And it happened this way because Japan had only superficially absorbed Western culture. It took the icons and left behind the most important things; freedom, consentual covernment and the notion of the worth of every individual. Yes, Japan held elections, and people were well-fed and educated, but this was a facade, a veneer, if you will. Beneath it all, Japanese culture was still rigorous, stratified and dominated by the few. Japan paid for that inability to absorb the lessons of what it sought to emulate with two atomic explosions and millions of dead.

In today's world, a similar situation exists between the Western world and the nations under the sway of Islam. Arabs and Muslims the world over see the West as an example to be copied, to be embraced. They love the things that we take for granted: hospitals, television, airline etravel, running water, plentiful food. The problem they have with Westerners and western culture, much as the Japanese did, is that Western culture comes with things attached to it that they are not prepared for or misunderstand. As a result, atempts at modernization typically fail or maybe just achieve enough of a change to make it look like something one could charitably call "Western" or "modern". Islam too is another of those rigidly stratified societies that does not believe in the uniqueness and worth of the individual, does not take the questioning of it's authority or beliefs all that well, and which also has a long history of a warrior tradition.

Islam seems destined to repeat the mistakes of the Japanese. In the end, Japan was leveled, devestated and ultimately occupied by those she made no effort to truly understand, but whose ways they wanted so desperately to achieve for themselves. Today, American soldiers occupy Iraq, Afghanistan and are working around the clock to prevent Pearl Harbor episdes like the ones in New York or Washington, D.C. Part of this will be done with military force, just as it was done in 1941-45. Most of it will be accomplished by personal contacts between Americans and Iraqis or the Birtish and the Afghans. People thrust into a situation where they must live side-by-side, co-operate for the common good, often rub off on each other. In the end, it was just such contact that turned Japan into a true democracy and kept Germany from unleashing another war of holocaust in Europe. It will happen again in the Middle East.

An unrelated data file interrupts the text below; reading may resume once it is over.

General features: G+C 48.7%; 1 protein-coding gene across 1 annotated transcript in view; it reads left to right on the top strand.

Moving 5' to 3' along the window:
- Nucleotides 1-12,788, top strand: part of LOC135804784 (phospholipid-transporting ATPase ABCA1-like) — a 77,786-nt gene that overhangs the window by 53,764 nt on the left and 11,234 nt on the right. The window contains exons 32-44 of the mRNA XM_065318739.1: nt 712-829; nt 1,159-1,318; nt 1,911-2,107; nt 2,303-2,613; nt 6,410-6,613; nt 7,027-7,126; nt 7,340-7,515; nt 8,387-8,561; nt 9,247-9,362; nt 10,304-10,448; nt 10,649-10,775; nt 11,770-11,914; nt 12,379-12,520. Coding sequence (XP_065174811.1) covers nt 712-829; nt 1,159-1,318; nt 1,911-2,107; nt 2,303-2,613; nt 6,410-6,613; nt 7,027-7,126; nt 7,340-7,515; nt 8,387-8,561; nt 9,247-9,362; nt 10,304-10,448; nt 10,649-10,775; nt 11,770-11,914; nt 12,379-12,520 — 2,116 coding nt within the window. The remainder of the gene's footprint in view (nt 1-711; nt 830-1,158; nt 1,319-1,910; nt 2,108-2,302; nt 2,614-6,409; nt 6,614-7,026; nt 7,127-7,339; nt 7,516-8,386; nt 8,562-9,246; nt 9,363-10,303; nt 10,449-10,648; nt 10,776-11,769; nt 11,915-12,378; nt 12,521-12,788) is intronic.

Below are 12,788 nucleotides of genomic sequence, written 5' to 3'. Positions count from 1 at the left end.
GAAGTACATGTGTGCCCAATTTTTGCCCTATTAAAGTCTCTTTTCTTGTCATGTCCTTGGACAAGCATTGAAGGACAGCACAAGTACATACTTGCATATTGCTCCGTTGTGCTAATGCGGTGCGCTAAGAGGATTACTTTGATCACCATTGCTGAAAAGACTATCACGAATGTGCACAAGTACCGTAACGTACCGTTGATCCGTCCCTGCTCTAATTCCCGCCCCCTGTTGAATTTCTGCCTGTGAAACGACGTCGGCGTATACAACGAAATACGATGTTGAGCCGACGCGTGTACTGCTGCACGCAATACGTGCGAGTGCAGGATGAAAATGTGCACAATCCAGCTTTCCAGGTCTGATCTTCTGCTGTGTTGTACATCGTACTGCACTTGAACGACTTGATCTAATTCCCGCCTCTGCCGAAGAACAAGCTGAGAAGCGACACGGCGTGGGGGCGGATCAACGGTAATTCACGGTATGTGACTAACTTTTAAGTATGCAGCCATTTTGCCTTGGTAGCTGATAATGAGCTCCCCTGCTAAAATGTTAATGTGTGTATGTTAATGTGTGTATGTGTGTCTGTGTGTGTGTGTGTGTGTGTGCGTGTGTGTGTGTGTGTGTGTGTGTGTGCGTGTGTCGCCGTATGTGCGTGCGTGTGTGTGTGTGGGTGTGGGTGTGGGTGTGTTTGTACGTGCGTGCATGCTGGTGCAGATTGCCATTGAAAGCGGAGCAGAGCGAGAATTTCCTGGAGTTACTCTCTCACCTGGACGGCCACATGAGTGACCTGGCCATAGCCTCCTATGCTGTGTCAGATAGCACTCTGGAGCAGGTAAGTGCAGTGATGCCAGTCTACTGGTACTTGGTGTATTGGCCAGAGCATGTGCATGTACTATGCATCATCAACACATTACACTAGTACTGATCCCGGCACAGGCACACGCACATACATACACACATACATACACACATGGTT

This is the most important paralell we can draw from Pearl Harbor --- in the end, nations may clash, ideologies may collide, but human beings ultimately dictate the outcome after the shooting stops, and they do so on a one-to-one level that diplomacy and government can never emulate. It is a form of contact that transcends religion and ideology. The simple expression of a common humanity.

I salute the memory of those that died sixty-two years ago, both American and Japanese. You died fighting for your respective countries and for the things that you believed in. However, I applaud the fruits of the last fifty-eight years of friendship whose seeds were planted in blood.

I would love to see the same thing happen with Islam, I just pray that millions don't have to die before it happens.